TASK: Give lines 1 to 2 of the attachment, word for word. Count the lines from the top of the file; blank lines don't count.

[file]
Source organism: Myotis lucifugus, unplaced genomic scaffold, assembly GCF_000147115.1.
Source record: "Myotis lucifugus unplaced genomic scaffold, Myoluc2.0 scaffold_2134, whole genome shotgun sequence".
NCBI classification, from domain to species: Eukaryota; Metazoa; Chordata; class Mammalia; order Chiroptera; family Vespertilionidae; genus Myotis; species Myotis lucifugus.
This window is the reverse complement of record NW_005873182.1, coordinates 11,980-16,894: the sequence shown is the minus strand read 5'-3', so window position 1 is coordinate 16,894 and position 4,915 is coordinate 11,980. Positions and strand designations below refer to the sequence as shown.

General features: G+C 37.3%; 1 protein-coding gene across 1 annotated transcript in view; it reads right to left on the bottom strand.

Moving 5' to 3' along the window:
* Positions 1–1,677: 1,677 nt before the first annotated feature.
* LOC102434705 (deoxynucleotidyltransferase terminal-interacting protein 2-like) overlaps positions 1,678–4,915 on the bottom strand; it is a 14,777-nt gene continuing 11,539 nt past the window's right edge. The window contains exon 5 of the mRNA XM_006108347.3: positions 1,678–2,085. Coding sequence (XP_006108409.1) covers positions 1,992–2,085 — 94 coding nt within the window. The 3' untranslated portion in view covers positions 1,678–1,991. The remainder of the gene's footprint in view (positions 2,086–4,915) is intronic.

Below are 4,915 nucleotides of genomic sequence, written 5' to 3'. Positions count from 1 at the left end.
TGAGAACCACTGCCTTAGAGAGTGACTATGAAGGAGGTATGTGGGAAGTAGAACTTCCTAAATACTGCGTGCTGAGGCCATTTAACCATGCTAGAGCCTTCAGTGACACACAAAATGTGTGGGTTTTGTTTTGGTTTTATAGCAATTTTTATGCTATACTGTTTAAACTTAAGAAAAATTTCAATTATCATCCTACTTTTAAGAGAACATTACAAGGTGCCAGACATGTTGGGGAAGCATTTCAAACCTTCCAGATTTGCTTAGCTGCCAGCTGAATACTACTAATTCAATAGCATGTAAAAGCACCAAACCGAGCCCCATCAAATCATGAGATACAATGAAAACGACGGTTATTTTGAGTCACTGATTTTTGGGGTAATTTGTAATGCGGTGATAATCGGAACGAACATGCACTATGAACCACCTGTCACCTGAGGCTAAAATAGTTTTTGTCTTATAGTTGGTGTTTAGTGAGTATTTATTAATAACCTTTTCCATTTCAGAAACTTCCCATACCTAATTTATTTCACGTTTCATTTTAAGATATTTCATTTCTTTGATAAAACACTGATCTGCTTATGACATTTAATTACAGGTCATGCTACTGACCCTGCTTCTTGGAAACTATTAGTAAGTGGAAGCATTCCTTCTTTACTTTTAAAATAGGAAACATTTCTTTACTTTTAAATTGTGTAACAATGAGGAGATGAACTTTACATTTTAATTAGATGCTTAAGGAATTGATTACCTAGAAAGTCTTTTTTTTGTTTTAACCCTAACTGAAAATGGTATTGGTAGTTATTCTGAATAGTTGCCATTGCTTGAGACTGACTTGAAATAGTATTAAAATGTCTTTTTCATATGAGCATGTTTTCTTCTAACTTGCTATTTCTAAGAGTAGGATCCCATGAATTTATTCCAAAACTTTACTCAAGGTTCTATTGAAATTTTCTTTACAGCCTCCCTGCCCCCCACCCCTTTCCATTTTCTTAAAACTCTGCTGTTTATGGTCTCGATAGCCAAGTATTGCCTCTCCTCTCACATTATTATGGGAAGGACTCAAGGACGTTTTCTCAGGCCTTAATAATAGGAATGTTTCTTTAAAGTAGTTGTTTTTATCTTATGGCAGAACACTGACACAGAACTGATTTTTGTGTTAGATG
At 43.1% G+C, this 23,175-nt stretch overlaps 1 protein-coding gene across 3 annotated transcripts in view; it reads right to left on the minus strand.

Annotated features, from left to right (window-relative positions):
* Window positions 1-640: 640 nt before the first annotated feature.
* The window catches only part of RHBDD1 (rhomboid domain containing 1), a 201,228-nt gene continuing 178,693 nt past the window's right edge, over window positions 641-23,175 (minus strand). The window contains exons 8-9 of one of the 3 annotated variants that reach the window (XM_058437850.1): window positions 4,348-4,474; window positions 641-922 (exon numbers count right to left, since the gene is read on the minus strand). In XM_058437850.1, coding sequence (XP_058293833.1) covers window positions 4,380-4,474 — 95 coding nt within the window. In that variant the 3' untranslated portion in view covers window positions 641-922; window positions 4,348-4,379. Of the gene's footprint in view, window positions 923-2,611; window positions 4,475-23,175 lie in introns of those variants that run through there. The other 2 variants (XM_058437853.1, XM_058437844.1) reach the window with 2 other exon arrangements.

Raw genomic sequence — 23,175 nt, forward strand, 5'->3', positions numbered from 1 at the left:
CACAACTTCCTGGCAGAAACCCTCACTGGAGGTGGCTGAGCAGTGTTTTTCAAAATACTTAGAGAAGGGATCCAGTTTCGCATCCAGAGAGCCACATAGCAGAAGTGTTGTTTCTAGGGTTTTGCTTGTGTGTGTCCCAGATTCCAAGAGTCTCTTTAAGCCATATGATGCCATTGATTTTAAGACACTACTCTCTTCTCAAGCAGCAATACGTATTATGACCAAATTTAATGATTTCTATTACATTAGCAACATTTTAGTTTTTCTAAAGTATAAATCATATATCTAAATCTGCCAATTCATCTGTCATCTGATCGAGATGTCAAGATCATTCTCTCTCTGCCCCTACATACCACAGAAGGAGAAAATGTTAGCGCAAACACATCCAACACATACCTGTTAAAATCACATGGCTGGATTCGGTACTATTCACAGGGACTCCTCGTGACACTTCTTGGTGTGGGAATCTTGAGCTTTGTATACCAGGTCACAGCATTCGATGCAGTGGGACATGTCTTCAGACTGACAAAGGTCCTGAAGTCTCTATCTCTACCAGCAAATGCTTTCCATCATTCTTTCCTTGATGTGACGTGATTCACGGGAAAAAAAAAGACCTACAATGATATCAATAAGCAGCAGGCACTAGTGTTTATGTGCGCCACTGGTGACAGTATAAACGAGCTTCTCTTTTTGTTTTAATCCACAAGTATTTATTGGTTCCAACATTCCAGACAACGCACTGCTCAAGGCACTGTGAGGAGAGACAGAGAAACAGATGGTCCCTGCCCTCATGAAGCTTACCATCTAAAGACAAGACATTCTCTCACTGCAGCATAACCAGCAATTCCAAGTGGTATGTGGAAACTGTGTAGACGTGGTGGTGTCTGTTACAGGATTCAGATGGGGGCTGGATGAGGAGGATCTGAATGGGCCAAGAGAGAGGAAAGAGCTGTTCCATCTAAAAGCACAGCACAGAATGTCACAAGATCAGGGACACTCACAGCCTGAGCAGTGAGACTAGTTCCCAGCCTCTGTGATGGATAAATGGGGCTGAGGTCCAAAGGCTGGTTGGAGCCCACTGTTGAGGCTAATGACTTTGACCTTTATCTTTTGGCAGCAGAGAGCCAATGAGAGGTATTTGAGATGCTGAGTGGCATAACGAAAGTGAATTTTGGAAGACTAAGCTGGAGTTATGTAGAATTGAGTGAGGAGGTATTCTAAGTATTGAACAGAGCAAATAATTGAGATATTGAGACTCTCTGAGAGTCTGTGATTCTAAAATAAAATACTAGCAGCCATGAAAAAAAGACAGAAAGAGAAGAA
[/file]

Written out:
Source organism: Myotis lucifugus, unplaced genomic scaffold, assembly GCF_000147115.1.
Source record: "Myotis lucifugus unplaced genomic scaffold, Myoluc2.0 scaffold_2134, whole genome shotgun sequence".